Also, it would be very nice to experience something like retirement. I would like to know how that feels.

I do sense some changes in rhythm ahead. That, or I collapse from exhaustion.



My 1975 one-act play. One of my best titles.

A Silly Rhyme About A Serious Concern

The worst thing about aging
is the change in one's bowels:
what was mindless habit
becomes speaking without vowels.

Against the Chill

In the gray damp chill
that embraces Portland
a rare ray of warmth
is Sketch cuddled against
a pillow on the bedroom chair.

Almost Inspirational

I heard an amazing speech
by a scientist about the 1950s
and how the Russians beat us
into space with Sputnik and
the first animal, first man, first woman
into space and how far behind
we were. But then President Kennedy
gave an inspirational speech about
Americans being first on the moon
if we untapped our creative power
if we untapped our brain power
whatever the expense, whatever the effort
Americans can be first on the moon
because that's who we are.

And it worked! Suddenly everyone
wanted to be a scientist
scientists were sexy and cool
and just like Kennedy said,
we beat the Russians to the moon.

Climate change is our new moon
said the scientist, and if we
untap our creative power and
untap our brain power and
spare no effort or expense
we can conquer a great challenge
once again because we are Americans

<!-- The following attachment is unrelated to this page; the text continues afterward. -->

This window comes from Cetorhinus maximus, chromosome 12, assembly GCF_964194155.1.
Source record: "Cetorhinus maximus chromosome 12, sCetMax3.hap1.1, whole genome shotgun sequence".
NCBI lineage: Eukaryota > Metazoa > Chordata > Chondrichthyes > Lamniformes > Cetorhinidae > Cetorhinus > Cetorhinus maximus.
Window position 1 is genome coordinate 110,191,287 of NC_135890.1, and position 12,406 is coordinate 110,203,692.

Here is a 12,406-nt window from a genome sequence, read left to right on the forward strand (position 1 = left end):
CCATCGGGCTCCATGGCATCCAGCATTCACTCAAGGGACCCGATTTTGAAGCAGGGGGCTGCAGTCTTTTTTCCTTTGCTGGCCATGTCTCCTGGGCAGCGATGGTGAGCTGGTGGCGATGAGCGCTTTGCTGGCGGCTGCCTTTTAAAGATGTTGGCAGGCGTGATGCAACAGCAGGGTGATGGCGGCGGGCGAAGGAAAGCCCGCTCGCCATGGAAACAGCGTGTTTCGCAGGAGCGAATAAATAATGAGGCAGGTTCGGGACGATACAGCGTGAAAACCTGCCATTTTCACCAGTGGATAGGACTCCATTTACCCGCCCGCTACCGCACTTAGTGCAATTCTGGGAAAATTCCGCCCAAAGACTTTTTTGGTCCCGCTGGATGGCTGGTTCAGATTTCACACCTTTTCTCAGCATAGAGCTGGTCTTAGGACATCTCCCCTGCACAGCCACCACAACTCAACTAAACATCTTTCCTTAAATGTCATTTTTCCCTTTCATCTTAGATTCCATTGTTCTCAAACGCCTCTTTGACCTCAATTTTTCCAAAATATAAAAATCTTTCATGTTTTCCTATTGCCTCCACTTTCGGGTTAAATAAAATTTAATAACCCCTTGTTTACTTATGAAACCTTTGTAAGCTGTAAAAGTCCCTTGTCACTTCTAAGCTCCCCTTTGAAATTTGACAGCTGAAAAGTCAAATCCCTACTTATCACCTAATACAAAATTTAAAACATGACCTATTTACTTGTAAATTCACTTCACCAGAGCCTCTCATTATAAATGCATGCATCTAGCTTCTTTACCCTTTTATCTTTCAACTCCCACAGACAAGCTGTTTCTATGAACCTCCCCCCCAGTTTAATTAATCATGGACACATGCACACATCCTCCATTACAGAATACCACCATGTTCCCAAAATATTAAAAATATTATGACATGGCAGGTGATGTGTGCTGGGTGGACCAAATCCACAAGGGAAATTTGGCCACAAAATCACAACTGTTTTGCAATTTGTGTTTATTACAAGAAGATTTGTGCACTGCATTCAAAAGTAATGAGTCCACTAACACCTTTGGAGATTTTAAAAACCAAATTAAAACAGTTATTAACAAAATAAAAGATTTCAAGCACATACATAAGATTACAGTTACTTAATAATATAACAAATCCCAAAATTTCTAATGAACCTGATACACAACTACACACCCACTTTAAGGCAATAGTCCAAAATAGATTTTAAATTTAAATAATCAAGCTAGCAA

and this is what Americans do.

And the roar of approval from the audience
was so great, for a brief moment
I thought science might be cool again.

But then I remembered how different
we were then. Our schools were ranked
best in the world. We didn't have
30% of us waiting for the Rapture.
No one believed science is a conspiracy.

No, you can't fix anything in a
democracy with ignorant citizens.
It would take a benevolent autocracy
to change things, which is why
assault rifles and grenade launchers
are flying off the shelves.

What is it these warriors plan to do?
Wait for the start of Civil War II.

Oral Sex

Made with Drawing Pad -


Made with Drawing Pad -

When Romance Stinks

She was going down on him
as she had many times before.
Suddenly she stopped and
fighting back tears, told him
the odor of his crotch
made her want to puke.

This was the last time
they made love.

Wednesday, May 15, 2013


Made with Drawing Pad -

The Old Man

Made with Drawing Pad - http://

A Galactic Vacation

A couple from Planet rE32x,
wanting an exotic vacation,
decided to visit the primitive
life forms on the planet Earth.

"It was fascinating," they reported,
"to witness such strange behavior.

"The entire Earthling culture is
a contest for power and control.
This is so important that actual
adult careers, professional careers,
are based on playing juvenile games.